Transwoman actress Harshini Mekala talks about her journey from a village in Andhra to Tollywood

Actor Harshini Mekala talks about how despite being a post grad, she had to face gender discrimination, but she conquered it all

Published: 16th September 2020 07:54 AM  |   Last Updated: 16th September 2020 07:54 AM   |  A+A-

Harshini Mekala

Harshini Mekala (Photo | Facebook)

Express News Service

HYDERABAD:  "Transgender persons have the right to lead respectable lives like everyone. It is my mission to spread the message that begging and sex work are not our only options,” says an emotional but defiant Harshini Mekala. She is wrapping up shooting for a thriller web series Shhh... by next week, in which she plays the character of a bar dancer named Pooja. “It’s a love triangle in which I play one of the romantic interests of the lead character,” says Harshini. She is also excited about playing a police constable in an upcoming movie directed by Goutham Mannava.

The journey from a village in Andhra Pradesh to Tollywood has not been an easy one for Harshini, who was born a man. The discrimination once bit so deep that she refused to attend school. The incessant jeers from classmates were affecting her mental health. But her mother stood by her like a rock, and pushed her to finish her education. She went on to her masters in economics.

“From my childhood, I used to wear my sister’s clothes and perform household tasks like washing utensils, making rangoli etc. When I was 15 years, I realized that I was a woman trapped in a man’s body. Mentally and emotionally, I was a woman.” Since then, Harshini dreamt of becoming an actress. The death of her parents put her life on hold for a while. She entered a depressive phase and even contemplated suicide. But refusing to give up on her dreams, the model and actor went to Mumbai to work for an NGO. Around the same time, she underwent sex reassignment surgery and transitioned to a woman, which included changing her gender in government documents.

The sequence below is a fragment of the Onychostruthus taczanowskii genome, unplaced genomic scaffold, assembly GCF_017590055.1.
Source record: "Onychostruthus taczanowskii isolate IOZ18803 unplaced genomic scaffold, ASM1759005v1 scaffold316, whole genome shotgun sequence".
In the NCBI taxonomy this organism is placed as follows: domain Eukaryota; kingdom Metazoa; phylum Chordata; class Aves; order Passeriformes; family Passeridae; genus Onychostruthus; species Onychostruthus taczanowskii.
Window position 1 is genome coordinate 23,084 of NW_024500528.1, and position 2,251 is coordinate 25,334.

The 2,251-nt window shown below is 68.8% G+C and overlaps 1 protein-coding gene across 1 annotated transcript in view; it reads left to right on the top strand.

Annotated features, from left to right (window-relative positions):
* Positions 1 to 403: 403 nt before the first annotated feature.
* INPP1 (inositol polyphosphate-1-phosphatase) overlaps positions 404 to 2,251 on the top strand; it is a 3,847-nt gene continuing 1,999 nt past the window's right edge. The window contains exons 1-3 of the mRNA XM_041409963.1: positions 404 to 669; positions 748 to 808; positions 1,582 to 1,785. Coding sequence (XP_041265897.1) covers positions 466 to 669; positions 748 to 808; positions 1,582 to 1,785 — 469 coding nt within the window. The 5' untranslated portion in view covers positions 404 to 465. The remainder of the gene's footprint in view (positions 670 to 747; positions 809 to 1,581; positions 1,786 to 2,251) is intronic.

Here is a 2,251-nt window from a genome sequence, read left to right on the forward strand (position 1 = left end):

The pay from the NGO was not enough to survive in Mumbai, and she started applying for other jobs. But here too, discrimination reared its ugly head. “The companies would shortlist me, but after going through my school certificates where I am referred to as a man, they used to turn me down. This happened multiple times till I finally got a job as an HR manager,” she says. Harshini had still not given up on her dream to become an actress. To kickstart her career, she took part in the national Miss Transqueen pageant and won the jury award for beautiful smile.

In the meantime, she shifted to Hyderabad and starred in a theatre production called Badlava. She considers the director of the play, Amaan Ahmed, her mentor. “He taught me acting and gave me my first break in acting,” she adds. Since then, Harshini has been a part of a few short films, and participated in a ramp show with Tollywood celebrities. “My dream is to be cast as the leading lady in a big production. I have miles to go, but it gives me pleasure to see that people appreciate me now. I struggled a lot in my village, but their attitude too has changed. I want to show the world that transpersons can achieve anything they want.”

More from Hyderabad.


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